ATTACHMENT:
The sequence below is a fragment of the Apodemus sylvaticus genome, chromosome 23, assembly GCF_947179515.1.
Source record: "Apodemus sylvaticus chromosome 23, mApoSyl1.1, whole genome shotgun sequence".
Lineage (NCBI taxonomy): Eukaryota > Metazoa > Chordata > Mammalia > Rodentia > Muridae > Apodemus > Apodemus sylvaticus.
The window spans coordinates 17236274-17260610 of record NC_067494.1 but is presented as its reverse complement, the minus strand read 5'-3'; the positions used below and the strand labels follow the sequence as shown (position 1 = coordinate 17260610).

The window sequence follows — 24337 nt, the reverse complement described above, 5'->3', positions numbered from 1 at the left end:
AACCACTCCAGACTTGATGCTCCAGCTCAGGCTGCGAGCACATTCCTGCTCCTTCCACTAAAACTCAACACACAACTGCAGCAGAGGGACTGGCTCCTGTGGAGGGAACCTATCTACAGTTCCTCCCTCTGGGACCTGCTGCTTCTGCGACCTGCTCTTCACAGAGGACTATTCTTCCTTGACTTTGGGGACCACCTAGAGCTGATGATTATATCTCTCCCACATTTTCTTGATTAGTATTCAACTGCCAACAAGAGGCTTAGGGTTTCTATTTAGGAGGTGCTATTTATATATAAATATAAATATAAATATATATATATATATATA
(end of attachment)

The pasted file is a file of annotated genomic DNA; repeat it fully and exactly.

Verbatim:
The sequence below is a fragment of the Apodemus sylvaticus genome, chromosome 23, assembly GCF_947179515.1.
Source record: "Apodemus sylvaticus chromosome 23, mApoSyl1.1, whole genome shotgun sequence".
Lineage (NCBI taxonomy): Eukaryota > Metazoa > Chordata > Mammalia > Rodentia > Muridae > Apodemus > Apodemus sylvaticus.
The window spans coordinates 17236274-17260610 of record NC_067494.1 but is presented as its reverse complement, the minus strand read 5'-3'; the positions used below and the strand labels follow the sequence as shown (position 1 = coordinate 17260610).

The window sequence follows — 24337 nt, the reverse complement described above, 5'->3', positions numbered from 1 at the left end:
AACCACTCCAGACTTGATGCTCCAGCTCAGGCTGCGAGCACATTCCTGCTCCTTCCACTAAAACTCAACACACAACTGCAGCAGAGGGACTGGCTCCTGTGGAGGGAACCTATCTACAGTTCCTCCCTCTGGGACCTGCTGCTTCTGCGACCTGCTCTTCACAGAGGACTATTCTTCCTTGACTTTGGGGACCACCTAGAGCTGATGATTATATCTCTCCCACATTTTCTTGATTAGTATTCAACTGCCAACAAGAGGCTTAGGGTTTCTATTTAGGAGGTGCTATTTATATATAAATATAAATATAAATATATATATATATATATA